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Tuesday, February 27, 2024

Feb 22 is National Human Trafficking Awareness Day in Canada

While the fight against human trafficking is a year-round battle, Canada has designated Feb. 22 as National Human Trafficking Awareness Day, which provides an important opportunity to join a national conversation about the issue and leverage the momentum gained on the topic that day and in the month leading up to it. Truckers Against Trafficking (TAT) has developed a menu of external and internal communication tools to help our valued partners become a part of this conversation. Companies can elect to implement any combination of these ideas; TAT will work with you to customize and co-brand materials as needed. Src: https://ontruck.org/feb-22-is-national-human-trafficking-awareness-day-in-canada/

CVSA part 2 (TPV operation)

Testing and verifying the proper operation of the tractor protection valve is very simple, and it should be part of your daily pre-trip inspection. That being said, the number of drivers who actually perform a full and proper pre-trip inspection is few and far between. We have all seen “that” driver who crawls out of bed, starts the truck, and heads for the highway without even getting out of the truck to check lights and tires. It’s probably a safe bet that more than a few drivers don’t even know the reason for the tractor protection valve. The purpose of the TPV is to ensure that in the event of an air leak on the trailer, the air system on the tractor is protected so as to prevent a full system depressurization, thus preventing the activation of the parking brakes on the tractor which could send you into jack knife, or worse. To accomplish this, when the air pressure drops below 100 PSI, your low air pressure warning light and buzzer will activate, and you need to find a safe place to park immediately! When the pressure drops below 60 PSI, the TPV will close the valve stopping the flow...

CVSA 2024 part 1

The focus of this year’s annual CVSA safety blitz, scheduled from May 14-16 should make be extremely easy to pass. The focus this year is on substance abuse and the proper operation of the tractor protection system. Passing the substance abuse criteria shouldn’t be a problem at all, but every year we read about impaired truck drivers. In many cases, it’s accidental. For this reason, we recommend the “24 hours, bottle to throttle”, meaning no alcohol for at least 24 hours before getting behind the wheel. Other intoxicants, however, can make it far more difficult to self-determine intoxication, and in some cases, trace amounts can be detected long after they were last consumed. Cannabis, for example, is fat-soluble and can be detected by a drug test up to 6 weeks after use. By that time, the effects will have long since passed, but the active ingredient is still in your system and when tested, you will fail the drug screen. How long other intoxicants remain in your system depends a lot on how often you consume them and when they were last consumed. Evidence of cocaine use can be flushed out of your system in as little as a day,...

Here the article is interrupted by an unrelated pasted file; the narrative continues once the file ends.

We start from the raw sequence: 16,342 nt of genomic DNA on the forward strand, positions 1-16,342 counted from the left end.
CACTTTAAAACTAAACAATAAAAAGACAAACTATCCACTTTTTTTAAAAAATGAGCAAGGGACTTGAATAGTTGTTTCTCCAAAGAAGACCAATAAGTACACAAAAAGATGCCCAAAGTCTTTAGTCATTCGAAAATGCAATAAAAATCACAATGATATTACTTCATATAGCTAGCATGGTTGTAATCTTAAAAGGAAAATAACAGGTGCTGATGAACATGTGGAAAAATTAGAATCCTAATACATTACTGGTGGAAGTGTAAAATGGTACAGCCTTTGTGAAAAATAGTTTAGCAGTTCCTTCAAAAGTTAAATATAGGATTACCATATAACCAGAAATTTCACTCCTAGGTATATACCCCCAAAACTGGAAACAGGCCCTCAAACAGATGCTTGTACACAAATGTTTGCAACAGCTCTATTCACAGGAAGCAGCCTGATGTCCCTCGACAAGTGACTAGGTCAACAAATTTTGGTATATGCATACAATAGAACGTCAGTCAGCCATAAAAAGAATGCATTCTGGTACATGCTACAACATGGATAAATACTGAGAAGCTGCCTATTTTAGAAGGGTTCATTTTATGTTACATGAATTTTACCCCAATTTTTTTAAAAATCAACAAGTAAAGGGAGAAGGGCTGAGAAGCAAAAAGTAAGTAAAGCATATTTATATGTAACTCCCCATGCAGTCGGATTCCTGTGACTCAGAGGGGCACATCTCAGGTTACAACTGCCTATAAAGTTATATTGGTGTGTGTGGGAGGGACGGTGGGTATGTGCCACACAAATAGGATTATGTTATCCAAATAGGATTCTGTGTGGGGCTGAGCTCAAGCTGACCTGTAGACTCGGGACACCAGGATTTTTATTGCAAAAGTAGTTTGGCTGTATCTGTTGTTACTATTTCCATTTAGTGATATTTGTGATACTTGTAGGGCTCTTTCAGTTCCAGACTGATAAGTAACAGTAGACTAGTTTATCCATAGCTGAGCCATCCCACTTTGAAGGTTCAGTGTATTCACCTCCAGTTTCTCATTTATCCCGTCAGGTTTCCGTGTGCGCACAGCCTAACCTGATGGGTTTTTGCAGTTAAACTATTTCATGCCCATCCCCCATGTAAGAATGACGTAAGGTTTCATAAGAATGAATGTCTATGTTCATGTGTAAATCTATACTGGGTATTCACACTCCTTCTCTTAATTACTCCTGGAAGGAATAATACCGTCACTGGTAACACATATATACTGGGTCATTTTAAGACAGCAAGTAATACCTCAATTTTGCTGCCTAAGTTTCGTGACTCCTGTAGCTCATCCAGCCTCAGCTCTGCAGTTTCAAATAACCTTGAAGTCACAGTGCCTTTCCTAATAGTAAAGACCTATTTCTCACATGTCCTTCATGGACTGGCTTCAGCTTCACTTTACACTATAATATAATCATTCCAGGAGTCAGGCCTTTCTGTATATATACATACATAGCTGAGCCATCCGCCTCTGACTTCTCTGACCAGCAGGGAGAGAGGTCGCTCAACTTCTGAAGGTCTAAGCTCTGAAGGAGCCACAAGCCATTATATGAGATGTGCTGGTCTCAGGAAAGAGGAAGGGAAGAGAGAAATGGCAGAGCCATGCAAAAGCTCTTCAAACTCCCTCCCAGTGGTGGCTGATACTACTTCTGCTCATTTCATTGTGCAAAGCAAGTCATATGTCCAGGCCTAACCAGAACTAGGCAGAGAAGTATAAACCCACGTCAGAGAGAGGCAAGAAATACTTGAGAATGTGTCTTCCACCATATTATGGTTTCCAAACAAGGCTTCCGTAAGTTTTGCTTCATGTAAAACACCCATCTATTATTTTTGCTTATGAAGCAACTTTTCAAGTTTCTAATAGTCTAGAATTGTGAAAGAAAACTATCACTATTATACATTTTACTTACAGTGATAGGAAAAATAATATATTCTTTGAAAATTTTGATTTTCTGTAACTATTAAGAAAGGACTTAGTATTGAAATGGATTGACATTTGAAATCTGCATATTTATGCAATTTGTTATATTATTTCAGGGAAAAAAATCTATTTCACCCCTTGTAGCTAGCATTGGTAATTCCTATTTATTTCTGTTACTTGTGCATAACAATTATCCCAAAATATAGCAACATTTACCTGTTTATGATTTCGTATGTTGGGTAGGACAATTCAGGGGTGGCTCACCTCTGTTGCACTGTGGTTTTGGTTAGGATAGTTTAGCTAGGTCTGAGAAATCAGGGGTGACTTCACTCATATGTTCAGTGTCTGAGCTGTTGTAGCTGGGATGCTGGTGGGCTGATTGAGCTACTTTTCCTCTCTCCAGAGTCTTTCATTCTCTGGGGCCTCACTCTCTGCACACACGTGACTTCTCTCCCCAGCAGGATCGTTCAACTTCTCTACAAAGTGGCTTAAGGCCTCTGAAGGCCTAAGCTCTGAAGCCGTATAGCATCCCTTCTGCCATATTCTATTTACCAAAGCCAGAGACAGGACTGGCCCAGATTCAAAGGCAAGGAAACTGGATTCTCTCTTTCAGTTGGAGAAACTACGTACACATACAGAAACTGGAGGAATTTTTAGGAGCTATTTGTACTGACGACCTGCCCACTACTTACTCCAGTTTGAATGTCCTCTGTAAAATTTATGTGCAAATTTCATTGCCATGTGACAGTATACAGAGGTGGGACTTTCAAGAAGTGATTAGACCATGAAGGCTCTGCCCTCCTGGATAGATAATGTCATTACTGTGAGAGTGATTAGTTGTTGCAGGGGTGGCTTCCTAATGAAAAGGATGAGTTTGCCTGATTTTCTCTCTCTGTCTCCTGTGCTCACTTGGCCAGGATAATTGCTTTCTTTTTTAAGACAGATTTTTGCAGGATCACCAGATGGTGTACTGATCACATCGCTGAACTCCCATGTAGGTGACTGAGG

Speed Kills

We’ve all heard the saying “Speed Kills”, and it’s even more relevant with semi-trucks. They take much longer to come to a stop at any speed, upwards of 150 meters from 100 km/h to 0 km/h. If you’re too close to the vehicle in front of you, you won’t be able to stop before running into them in an emergency braking situation. Your safest choice is to pay attention to traffic as far ahead of you as you can see, and to stay at least 6 seconds behind the vehicle ahead of you. To determine if you’re at least 6 seconds back, watch for the back of the vehicle ahead to pass a stationary object such as a power pole, bridge, or billboard and start counting “1 steamboat, 2 steamboat”, etc. if you get to the same point before finishing “6 steamboat”, you’re too close. Keeping the 6-second gap can be a real problem as people will cut in front of you into your “safe space”, so you need to be mindful and adjust your speed and safety gap accordingly. Another place excess speed is a problem is when cornering. Most on and off-ramps have posted speed limits and some corners...

Wheels off

Did you actively prevent losing a set of wheels today, or were you just lucky? Having wheels come off your truck or trailer, though quite rare, is one of the most serious safety violations to be found in trucking. Even out-of-adjustment brakes are somewhat effective, but wheels separating are not only of no use to you, but they pose an extremely dangerous, potentially deadly hazard. There are a few reasons why a set of wheels can separate from the truck or trailer, but the most common reason is improperly tightened lug nuts. Anytime a wheel is removed and re-installed, have the lug nuts retorqued within the first 100 miles. In some jurisdictions, this is a recommendation, while in others like Ontario, it is mandated by law. The reason Ontario is so strict regarding wheels coming off commercial vehicles is that about 20 years ago they had a real epidemic of wheels coming off trucks, and more than a few people were killed. Try to imagine the force of 2 tires and rims weighing close to 700 lbs hitting your car and a combined speed of over 160 km/h. To best prevent a wheel separation, do a thorough check of the...

Speed Kills